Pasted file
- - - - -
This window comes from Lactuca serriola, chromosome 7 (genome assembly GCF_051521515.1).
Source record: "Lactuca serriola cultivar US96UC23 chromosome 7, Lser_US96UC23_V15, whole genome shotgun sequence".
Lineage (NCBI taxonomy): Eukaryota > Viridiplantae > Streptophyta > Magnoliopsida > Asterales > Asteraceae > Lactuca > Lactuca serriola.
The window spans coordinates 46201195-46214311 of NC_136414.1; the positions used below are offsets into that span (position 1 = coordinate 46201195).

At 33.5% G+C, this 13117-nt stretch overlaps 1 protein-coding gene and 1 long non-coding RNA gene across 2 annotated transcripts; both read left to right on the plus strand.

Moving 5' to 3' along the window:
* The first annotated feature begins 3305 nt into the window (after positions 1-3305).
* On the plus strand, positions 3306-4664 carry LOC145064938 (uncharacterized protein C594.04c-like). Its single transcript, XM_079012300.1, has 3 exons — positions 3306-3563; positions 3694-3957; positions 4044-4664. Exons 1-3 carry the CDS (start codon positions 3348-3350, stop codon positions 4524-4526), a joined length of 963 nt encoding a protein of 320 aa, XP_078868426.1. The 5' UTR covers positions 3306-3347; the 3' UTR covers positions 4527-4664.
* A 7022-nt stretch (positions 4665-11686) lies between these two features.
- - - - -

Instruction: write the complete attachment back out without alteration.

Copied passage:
This window comes from Lactuca serriola, chromosome 7 (genome assembly GCF_051521515.1).
Source record: "Lactuca serriola cultivar US96UC23 chromosome 7, Lser_US96UC23_V15, whole genome shotgun sequence".
Lineage (NCBI taxonomy): Eukaryota > Viridiplantae > Streptophyta > Magnoliopsida > Asterales > Asteraceae > Lactuca > Lactuca serriola.
The window spans coordinates 46201195-46214311 of NC_136414.1; the positions used below are offsets into that span (position 1 = coordinate 46201195).

At 33.5% G+C, this 13117-nt stretch overlaps 1 protein-coding gene and 1 long non-coding RNA gene across 2 annotated transcripts; both read left to right on the plus strand.

Moving 5' to 3' along the window:
* The first annotated feature begins 3305 nt into the window (after positions 1-3305).
* On the plus strand, positions 3306-4664 carry LOC145064938 (uncharacterized protein C594.04c-like). Its single transcript, XM_079012300.1, has 3 exons — positions 3306-3563; positions 3694-3957; positions 4044-4664. Exons 1-3 carry the CDS (start codon positions 3348-3350, stop codon positions 4524-4526), a joined length of 963 nt encoding a protein of 320 aa, XP_078868426.1. The 5' UTR covers positions 3306-3347; the 3' UTR covers positions 4527-4664.
* A 7022-nt stretch (positions 4665-11686) lies between these two features.